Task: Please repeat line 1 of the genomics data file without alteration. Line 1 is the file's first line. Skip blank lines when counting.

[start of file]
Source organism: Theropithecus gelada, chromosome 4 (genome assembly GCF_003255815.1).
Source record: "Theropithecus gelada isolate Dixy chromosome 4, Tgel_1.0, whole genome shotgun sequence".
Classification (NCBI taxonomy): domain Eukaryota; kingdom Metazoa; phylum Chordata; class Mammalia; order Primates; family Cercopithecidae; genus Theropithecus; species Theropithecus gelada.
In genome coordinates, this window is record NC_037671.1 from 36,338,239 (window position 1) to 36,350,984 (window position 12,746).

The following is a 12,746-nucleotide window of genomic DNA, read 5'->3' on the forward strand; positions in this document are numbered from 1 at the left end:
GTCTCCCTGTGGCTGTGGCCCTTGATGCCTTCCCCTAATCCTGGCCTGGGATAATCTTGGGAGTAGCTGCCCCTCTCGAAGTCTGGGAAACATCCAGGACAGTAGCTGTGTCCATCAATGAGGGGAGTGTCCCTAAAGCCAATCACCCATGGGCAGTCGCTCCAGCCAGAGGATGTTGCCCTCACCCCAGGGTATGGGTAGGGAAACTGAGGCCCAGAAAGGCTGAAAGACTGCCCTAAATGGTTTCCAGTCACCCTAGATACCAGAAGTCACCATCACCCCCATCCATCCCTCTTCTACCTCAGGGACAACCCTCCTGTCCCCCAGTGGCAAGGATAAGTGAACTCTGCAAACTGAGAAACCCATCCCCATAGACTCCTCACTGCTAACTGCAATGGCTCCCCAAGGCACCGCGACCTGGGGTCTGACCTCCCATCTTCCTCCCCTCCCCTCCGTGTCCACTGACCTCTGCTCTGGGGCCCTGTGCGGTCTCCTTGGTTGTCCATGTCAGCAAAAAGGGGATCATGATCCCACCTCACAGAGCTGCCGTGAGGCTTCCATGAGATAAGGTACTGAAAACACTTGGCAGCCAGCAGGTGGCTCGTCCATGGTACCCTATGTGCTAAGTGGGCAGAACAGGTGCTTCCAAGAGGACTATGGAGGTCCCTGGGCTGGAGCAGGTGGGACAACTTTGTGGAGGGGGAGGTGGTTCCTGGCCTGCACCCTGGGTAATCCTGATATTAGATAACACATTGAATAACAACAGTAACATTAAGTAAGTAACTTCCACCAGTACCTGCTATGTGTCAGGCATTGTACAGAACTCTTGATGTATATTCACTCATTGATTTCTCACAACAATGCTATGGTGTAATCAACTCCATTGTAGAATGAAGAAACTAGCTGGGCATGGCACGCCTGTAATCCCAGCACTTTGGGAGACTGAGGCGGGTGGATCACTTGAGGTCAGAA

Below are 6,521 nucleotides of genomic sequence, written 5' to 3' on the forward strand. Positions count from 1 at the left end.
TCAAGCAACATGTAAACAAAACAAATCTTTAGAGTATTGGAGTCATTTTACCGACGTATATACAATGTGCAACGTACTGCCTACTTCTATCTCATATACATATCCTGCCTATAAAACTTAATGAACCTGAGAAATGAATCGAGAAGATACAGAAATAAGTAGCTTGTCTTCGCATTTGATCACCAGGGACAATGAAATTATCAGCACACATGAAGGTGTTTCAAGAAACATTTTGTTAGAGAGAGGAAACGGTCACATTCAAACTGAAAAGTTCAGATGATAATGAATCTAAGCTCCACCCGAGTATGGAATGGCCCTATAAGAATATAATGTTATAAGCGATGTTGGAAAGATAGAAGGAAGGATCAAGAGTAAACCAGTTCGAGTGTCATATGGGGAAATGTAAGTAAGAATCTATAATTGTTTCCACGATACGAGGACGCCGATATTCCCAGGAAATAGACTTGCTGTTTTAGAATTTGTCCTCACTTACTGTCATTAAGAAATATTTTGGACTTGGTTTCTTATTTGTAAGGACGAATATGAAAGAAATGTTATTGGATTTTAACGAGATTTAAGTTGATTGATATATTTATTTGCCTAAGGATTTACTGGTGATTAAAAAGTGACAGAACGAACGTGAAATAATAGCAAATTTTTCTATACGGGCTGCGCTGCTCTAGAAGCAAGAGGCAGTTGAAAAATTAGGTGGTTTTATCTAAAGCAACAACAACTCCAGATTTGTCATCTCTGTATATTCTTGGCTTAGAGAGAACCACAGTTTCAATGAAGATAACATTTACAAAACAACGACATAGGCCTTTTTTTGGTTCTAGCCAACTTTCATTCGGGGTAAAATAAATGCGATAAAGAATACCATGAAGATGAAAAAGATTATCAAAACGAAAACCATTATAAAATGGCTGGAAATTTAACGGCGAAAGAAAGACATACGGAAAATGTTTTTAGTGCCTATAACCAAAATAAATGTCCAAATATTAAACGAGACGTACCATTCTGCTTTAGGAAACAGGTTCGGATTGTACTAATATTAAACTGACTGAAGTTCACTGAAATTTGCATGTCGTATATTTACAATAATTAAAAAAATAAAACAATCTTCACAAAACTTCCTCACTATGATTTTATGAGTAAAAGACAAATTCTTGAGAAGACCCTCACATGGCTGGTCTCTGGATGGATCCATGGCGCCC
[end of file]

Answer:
Source organism: Theropithecus gelada, chromosome 4 (genome assembly GCF_003255815.1).